Following an unexpected primary loss in Michigan, an intractable problem bonding with the common man and a failure to attract younger voters, Hillary Clinton is attempting a complete renovation of her public image.
Clinton confessed she was “not a natural politician” to the audience during last Wednesday’s debate. Parroting her remarks on Thursday in an interview on SiriusXM radio, Clinton averred:
“This is harder for me. I admire the skills my husband and President Obama have. They’re charismatic, and they’re compelling, and they’re great orators. I do get up every day and say, ‘What can I do to try make someone’s life better?’”
Since Clinton embarked on her second bid for the White House, she has been encouraged to reveal a solicitous side by aides, an act she has struggled to arrest.
Hillary’s current uphill struggle encompasses issues beyond her robotic image: Polls consistently disclose Clinton trails her Democratic rival, Bernie Sanders, and two potential GOP opponents, Senators Ted Cruz and Marco Rubio, in honesty and trustworthiness.
In a March 3-6 Washington Post/ABC News poll released on March 9, Clinton bested only Donald Trump in the category honest and trustworthy. Worse, Clinton’s numbers climbed from a nearly-identical poll in late January.
This has come to characterize the Clinton campaign.
Hillary presenting herself as the avatar of the common good is exacting when she detests retail politics and her lifestyle is often revealed as coveting expensive clothing, extravagant dining, first-class travel, and amassing a fortune in speaking and book fees.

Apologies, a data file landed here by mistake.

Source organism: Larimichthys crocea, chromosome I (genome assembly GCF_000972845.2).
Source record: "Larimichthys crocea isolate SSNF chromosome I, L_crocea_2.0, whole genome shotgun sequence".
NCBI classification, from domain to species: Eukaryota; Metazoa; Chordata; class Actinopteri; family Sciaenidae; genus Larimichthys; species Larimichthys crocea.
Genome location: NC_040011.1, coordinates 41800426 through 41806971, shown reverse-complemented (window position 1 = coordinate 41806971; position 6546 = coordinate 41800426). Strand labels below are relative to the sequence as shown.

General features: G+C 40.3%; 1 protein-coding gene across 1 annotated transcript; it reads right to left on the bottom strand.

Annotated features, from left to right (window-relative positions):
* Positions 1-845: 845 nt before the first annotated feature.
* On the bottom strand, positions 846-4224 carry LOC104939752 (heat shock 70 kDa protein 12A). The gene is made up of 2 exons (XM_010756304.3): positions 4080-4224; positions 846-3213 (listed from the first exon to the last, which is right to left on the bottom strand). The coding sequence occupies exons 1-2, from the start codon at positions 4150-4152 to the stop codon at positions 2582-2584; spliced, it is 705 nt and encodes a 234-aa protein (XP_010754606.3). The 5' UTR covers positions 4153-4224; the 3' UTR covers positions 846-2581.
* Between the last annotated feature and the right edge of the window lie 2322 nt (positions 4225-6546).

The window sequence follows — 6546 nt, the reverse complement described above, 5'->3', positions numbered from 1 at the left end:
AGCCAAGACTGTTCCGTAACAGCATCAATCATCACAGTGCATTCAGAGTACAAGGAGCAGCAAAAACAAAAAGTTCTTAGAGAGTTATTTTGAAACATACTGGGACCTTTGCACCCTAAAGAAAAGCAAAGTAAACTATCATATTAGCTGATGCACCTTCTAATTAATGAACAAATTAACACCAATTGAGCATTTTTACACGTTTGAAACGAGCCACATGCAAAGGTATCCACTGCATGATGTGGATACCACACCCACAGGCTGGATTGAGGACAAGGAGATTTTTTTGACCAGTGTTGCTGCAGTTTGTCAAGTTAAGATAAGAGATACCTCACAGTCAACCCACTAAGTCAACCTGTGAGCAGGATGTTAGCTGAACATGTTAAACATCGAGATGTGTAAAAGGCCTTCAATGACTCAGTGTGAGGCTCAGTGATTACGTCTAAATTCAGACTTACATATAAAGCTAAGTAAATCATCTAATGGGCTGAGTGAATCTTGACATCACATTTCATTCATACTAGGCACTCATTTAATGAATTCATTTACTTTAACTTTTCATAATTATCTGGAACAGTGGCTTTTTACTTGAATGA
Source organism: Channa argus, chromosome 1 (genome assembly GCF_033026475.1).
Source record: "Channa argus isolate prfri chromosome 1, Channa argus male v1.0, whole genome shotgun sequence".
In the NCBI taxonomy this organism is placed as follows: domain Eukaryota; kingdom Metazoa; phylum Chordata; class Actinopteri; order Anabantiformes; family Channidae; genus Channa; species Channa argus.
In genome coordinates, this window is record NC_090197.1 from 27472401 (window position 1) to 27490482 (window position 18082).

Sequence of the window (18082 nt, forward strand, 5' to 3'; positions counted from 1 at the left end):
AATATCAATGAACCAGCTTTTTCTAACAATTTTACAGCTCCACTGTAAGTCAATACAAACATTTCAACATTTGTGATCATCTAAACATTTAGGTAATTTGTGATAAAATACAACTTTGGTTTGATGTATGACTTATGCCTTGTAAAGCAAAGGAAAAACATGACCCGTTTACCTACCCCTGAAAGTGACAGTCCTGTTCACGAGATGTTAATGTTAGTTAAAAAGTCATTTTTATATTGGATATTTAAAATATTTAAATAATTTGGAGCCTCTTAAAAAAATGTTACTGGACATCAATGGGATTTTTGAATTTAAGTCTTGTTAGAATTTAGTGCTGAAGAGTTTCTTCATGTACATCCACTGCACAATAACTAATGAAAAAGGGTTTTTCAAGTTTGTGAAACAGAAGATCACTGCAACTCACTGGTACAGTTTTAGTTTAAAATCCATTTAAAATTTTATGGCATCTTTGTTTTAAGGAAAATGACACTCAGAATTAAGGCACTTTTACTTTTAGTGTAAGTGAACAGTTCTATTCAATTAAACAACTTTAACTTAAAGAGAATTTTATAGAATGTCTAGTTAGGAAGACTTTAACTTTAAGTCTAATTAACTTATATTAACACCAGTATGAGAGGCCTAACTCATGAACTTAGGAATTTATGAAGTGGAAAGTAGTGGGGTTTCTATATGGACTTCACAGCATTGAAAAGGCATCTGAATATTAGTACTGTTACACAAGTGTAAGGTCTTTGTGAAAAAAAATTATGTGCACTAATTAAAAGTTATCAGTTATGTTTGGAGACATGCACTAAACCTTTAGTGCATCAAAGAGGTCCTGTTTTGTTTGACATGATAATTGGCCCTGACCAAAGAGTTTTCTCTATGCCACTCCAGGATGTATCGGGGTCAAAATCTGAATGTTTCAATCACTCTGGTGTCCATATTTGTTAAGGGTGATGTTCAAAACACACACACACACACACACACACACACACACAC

Dogged by the FBI investigation, a refusal to reveal her Wall Street speeches for which she sought out princely fees, a legitimate disconnect from voters and a myriad of past scandal where her double-dealing was exposed, Hillary’s credibility is hemorrhaging.
A conscious calculation on the candidate’s part, Hillary is confident of the nomination in Philadelphia and is preparing for the general election.
To be eminently prepared, her campaign is broadcasting how she intends to refurbish her public persona; however, her soul will never change: Hillary is Hillary; she will always be the dour, exceedingly vain, self-absorbed, aloof woman the public has understood her to be since she appeared on the national stage in 1992 when she rode in on her husband’s coattails.
Hillary’s gambit is unlikely to convince voters any variation is forthcoming. It is far more likely she will rely on her media enablers to present her warm and fuzzy side with the hope the sensibilities of voters are dull.
[The Hill] [Washington Post]